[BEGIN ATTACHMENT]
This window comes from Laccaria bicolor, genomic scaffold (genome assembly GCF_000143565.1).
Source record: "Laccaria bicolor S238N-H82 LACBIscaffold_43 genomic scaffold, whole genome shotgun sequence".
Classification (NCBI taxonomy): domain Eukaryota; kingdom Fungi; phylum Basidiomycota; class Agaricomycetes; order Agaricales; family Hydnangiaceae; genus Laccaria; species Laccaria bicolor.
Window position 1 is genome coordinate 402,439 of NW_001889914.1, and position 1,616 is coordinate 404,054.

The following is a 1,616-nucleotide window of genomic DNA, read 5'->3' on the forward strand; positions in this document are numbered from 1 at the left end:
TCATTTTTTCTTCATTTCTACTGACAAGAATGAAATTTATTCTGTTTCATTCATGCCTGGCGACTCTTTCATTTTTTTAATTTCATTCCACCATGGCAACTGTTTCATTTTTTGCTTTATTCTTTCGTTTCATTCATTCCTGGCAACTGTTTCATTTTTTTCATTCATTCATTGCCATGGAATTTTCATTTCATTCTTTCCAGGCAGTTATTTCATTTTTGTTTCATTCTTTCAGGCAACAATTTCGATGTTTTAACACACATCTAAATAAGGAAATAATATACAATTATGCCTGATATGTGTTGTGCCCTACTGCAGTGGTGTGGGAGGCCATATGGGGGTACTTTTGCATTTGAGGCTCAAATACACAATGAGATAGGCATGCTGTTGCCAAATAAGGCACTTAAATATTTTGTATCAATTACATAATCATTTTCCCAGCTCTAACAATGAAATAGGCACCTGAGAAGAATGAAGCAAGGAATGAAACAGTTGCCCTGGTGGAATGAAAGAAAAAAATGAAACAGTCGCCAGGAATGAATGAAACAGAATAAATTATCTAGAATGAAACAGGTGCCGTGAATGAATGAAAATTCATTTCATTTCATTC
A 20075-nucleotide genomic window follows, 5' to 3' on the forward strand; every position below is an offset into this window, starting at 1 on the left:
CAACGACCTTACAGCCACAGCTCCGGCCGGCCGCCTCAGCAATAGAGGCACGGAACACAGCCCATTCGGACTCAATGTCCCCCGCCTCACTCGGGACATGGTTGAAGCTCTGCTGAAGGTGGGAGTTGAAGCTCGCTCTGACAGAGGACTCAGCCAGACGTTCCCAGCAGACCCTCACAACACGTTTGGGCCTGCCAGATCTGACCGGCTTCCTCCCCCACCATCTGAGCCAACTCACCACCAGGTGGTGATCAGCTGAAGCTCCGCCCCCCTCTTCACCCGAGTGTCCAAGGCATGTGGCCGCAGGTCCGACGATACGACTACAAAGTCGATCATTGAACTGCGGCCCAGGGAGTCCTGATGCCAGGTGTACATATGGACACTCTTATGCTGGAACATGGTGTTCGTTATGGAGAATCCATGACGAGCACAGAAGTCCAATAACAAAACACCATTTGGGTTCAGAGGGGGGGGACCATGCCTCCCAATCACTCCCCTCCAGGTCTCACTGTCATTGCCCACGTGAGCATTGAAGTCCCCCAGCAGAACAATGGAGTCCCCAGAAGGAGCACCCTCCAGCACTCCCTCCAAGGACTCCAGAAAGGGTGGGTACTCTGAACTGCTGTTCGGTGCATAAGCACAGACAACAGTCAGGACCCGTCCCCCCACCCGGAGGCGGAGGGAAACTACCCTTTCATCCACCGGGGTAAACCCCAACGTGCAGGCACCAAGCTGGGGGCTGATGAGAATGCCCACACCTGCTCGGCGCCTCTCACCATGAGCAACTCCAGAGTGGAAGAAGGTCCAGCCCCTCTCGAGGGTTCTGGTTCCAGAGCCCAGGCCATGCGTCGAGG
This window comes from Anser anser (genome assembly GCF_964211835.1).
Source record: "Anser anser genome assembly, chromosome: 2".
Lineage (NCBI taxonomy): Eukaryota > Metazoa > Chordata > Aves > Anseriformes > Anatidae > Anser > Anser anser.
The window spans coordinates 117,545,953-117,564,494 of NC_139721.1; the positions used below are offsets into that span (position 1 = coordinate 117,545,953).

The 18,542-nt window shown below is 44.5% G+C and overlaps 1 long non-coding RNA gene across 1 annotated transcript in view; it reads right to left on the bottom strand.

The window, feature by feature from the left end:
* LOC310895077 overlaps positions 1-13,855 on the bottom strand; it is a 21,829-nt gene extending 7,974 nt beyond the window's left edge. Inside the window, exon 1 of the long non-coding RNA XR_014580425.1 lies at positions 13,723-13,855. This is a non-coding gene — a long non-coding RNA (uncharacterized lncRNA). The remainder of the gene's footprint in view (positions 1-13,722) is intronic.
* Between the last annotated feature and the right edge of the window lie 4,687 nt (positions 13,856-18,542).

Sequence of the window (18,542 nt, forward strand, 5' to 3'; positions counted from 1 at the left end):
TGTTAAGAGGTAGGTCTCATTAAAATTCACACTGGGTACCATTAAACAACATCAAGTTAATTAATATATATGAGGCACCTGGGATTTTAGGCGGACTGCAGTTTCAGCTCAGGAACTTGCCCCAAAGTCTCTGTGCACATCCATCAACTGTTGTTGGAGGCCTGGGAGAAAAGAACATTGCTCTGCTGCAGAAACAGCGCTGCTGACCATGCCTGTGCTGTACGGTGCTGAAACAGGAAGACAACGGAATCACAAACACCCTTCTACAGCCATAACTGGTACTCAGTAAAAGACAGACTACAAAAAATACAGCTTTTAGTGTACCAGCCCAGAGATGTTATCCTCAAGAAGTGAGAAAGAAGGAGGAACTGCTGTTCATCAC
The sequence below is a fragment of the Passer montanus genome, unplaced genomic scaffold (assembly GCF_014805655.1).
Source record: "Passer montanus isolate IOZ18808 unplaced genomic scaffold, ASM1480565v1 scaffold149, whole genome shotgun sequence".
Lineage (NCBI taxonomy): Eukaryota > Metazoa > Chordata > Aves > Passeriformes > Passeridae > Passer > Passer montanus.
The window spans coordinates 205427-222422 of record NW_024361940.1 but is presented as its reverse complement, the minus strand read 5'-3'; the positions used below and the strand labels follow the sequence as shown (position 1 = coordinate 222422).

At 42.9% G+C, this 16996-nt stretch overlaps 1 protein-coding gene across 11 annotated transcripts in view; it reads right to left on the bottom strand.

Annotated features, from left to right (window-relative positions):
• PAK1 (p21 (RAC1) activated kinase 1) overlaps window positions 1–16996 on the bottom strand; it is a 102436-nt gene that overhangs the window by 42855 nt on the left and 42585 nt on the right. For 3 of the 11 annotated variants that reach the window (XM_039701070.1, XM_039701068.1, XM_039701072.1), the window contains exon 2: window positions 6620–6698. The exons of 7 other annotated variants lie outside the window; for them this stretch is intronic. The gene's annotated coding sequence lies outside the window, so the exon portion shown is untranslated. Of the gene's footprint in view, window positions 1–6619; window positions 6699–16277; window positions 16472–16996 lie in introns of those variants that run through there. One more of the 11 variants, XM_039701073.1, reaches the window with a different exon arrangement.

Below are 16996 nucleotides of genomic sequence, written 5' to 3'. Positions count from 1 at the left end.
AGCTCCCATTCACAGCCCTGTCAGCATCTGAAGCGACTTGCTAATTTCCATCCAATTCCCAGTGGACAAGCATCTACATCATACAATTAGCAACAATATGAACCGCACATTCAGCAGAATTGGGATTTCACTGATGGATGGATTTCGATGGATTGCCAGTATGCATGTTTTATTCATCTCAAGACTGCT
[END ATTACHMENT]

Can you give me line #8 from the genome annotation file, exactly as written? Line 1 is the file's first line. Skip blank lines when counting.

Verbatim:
CAACGACCTTACAGCCACAGCTCCGGCCGGCCGCCTCAGCAATAGAGGCACGGAACACAGCCCATTCGGACTCAATGTCCCCCGCCTCACTCGGGACATGGTTGAAGCTCTGCTGAAGGTGGGAGTTGAAGCTCGCTCTGACAGAGGACTCAGCCAGACGTTCCCAGCAGACCCTCACAACACGTTTGGGCCTGCCAGATCTGACCGGCTTCCTCCCCCACCATCTGAGCCAACTCACCACCAGGTGGTGATCAGCTGAAGCTCCGCCCCCCTCTTCACCCGAGTGTCCAAGGCATGTGGCCGCAGGTCCGACGATACGACTACAAAGTCGATCATTGAACTGCGGCCCAGGGAGTCCTGATGCCAGGTGTACATATGGACACTCTTATGCTGGAACATGGTGTTCGTTATGGAGAATCCATGACGAGCACAGAAGTCCAATAACAAAACACCATTTGGGTTCAGAGGGGGGGGACCATGCCTCCCAATCACTCCCCTCCAGGTCTCACTGTCATTGCCCACGTGAGCATTGAAGTCCCCCAGCAGAACAATGGAGTCCCCAGAAGGAGCACCCTCCAGCACTCCCTCCAAGGACTCCAGAAAGGGTGGGTACTCTGAACTGCTGTTCGGTGCATAAGCACAGACAACAGTCAGGACCCGTCCCCCCACCCGGAGGCGGAGGGAAACTACCCTTTCATCCACCGGGGTAAACCCCAACGTGCAGGCACCAAGCTGGGGGCTGATGAGAATGCCCACACCTGCTCGGCGCCTCTCACCATGAGCAACTCCAGAGTGGAAGAAGGTCCAGCCCCTCTCGAGGGTTCTGGTTCCAGAGCCCAGGCCATGCGTCGAGG